2. Ask participants to select 4 to 5 of the statements about student-centered learning on the left and drag them under the question on the right.

  3. After sorting, have each group share their sorted Jamboard with the whole group. (Instructions for how to use CastIt for this part are on slide 6)


45 Minute(s)

As a facilitator, guide the group to pull out some common themes from the statements that each group chose. Then transition to the next section by explaining that we will be looking at deeper research on student-centered learning.

Proceed to slide 7 and distribute the reading assignment. As participants read their sections of the research provided, have them highlight and note where they see the themes in the selected statements from their Jamboards coming up in the research.

Depending on the time available and the depth of learning desired, provide participants with either the Authenticity Framework and Reflection Tool or with the Student-Centered Learning Research-Long version. Allow a few minutes for each person in the group to read and highlight the handout.

When everyone is finished, have groups take a few minutes to discuss the reading, including which information they highlighted as important and why.

Then move to slide 8 and ask groups to pull up their Jamboard again. Have them to take a few moments to consider if they would like to add or remove any statements from their top 4 to 5 they originally chose to best represent student-centered learning.

Next, move to slide 9. Participants should work within their groups to construct a Tweet Up, including a visual representation and a hashtag summarizing their group's understanding of student-centered learning based on the reading. Their summary should be no more than one sentence. After finishing their tweets in Canva, allow each group to share out.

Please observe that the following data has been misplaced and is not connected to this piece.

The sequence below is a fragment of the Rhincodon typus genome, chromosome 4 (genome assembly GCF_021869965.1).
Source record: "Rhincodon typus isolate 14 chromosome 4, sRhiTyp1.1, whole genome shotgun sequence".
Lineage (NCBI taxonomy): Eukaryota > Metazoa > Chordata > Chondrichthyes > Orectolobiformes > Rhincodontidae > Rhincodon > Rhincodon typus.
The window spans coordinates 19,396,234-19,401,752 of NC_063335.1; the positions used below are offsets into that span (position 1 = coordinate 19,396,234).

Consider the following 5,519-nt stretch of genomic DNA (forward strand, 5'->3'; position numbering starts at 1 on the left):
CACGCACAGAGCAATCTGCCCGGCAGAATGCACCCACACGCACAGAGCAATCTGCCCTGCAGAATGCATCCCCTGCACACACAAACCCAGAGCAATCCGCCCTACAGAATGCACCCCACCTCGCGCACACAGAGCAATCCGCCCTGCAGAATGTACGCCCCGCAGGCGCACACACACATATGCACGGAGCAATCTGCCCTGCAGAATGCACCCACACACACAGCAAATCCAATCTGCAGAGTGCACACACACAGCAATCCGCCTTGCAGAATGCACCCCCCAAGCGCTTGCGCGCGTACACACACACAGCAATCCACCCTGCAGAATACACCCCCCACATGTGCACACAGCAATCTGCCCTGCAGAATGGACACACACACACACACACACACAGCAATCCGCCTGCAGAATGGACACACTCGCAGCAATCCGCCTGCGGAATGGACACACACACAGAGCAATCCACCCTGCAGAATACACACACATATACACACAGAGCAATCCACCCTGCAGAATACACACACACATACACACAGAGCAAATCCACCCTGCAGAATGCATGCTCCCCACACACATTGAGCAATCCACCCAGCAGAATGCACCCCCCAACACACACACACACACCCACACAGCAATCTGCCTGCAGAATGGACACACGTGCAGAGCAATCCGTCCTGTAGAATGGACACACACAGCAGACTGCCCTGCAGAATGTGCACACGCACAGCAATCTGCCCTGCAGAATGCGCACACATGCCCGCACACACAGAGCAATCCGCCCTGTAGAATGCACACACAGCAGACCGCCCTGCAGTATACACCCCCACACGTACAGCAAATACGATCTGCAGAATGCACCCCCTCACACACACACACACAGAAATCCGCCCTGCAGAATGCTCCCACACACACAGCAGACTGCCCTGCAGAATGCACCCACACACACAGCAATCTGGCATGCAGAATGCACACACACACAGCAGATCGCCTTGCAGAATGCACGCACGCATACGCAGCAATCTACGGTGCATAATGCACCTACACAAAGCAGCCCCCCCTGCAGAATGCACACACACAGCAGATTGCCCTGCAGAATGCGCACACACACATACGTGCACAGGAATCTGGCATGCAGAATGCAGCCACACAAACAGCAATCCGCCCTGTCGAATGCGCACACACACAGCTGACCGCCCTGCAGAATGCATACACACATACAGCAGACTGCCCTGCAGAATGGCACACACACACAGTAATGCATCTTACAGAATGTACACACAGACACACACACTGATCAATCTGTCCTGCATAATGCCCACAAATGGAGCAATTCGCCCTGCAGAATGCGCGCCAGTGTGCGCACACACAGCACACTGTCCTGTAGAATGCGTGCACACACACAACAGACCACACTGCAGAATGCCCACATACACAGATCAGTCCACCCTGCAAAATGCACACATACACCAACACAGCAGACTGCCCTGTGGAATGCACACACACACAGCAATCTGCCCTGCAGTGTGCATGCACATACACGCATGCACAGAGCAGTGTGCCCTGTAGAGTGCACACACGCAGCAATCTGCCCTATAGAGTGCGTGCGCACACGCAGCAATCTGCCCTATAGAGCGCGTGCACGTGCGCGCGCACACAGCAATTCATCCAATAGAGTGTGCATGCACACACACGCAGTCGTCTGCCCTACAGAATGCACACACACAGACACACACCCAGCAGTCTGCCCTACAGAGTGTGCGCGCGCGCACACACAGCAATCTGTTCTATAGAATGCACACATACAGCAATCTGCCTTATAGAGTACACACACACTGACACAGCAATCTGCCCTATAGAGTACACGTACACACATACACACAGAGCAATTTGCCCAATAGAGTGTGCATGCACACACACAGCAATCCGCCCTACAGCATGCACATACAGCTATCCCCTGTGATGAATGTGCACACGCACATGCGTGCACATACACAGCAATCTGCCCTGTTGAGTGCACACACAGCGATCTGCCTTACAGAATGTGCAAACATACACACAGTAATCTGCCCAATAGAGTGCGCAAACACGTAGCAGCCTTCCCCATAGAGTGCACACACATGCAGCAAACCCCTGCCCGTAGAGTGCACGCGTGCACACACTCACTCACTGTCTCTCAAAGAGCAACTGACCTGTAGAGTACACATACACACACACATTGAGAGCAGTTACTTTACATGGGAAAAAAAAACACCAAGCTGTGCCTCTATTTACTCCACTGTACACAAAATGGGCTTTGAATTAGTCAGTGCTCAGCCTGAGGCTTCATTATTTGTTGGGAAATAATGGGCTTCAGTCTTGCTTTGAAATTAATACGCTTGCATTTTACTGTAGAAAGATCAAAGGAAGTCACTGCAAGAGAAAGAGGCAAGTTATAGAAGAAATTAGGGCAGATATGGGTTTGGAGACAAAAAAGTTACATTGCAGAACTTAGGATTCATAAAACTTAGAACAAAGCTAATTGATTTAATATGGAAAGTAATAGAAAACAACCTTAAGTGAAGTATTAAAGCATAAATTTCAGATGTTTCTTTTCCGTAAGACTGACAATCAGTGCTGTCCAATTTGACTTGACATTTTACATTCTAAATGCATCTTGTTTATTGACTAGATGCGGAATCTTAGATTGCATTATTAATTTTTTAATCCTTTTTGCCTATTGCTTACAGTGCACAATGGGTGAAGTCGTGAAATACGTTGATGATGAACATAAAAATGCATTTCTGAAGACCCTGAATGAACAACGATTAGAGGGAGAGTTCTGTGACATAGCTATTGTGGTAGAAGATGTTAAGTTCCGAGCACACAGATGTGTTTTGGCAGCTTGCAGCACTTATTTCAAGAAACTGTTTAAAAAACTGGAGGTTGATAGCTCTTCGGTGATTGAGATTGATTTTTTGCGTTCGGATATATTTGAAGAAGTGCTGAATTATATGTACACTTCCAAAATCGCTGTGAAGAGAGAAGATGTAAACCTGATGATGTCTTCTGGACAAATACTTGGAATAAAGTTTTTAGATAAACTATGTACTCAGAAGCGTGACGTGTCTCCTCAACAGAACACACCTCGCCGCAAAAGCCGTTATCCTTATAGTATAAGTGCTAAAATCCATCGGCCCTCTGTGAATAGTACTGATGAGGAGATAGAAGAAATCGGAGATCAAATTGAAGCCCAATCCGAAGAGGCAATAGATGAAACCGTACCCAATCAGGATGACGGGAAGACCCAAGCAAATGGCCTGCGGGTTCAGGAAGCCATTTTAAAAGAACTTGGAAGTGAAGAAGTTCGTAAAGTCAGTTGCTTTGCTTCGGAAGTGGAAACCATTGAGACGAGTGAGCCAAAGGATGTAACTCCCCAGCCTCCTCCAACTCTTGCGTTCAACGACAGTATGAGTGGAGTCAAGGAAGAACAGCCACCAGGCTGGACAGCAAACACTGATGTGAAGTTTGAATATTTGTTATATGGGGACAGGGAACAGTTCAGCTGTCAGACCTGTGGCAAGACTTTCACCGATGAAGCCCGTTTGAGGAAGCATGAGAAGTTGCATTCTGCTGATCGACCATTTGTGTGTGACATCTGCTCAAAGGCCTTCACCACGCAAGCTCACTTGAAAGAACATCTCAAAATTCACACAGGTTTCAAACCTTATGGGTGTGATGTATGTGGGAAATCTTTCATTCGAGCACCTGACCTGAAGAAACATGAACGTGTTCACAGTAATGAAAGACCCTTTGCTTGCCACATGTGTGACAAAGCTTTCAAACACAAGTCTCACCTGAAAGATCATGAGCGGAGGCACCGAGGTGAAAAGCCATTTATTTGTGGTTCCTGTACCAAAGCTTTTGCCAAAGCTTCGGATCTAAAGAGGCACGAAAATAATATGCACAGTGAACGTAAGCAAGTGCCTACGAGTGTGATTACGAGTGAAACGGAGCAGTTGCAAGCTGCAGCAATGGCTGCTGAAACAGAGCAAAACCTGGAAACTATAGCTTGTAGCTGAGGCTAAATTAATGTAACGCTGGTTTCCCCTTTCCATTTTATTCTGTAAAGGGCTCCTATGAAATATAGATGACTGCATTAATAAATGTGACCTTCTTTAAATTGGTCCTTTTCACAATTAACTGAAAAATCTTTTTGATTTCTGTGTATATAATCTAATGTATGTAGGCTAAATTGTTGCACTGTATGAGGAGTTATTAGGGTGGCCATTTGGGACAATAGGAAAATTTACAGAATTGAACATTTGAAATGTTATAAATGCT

30 Minute(s)

Display slide 10. Using the provided Student-Centered Learning Activities and Tech Note Sheet as a guide, ask participants to take some time to reflect on the Jamboard card sort activity and the Canva TweetUp activity. They should specifically note how these activities facilitated student-centered learning and ideas for how they could use these activities in their own classrooms.

Ask volunteers to share their responses to the whole group.

Next, move to slide 11. Have each group research online and brainstorm among themselves to come up with another activity using interactive technology that is student-centered. They should record their reasoning on their note sheet.

Then, move on to slide 12 and refer participants to the Agenda for some online libraries and technology resources (feel free to customize the options here based on the technology tools that are most relevant and available to participants). Provide time for groups to explore these resources and develop additional activities and tech tools they can use to support student-centered learning in their classroom.


15 Minute(s)

Close this session on slide 13 with the Triangle, Square, Circle strategy. Have participants use this strategy to reflect on how they have been using technology in their classrooms and what they will change about their practice. Briefly review the instructions for the Triangle, Square, Circle strategy: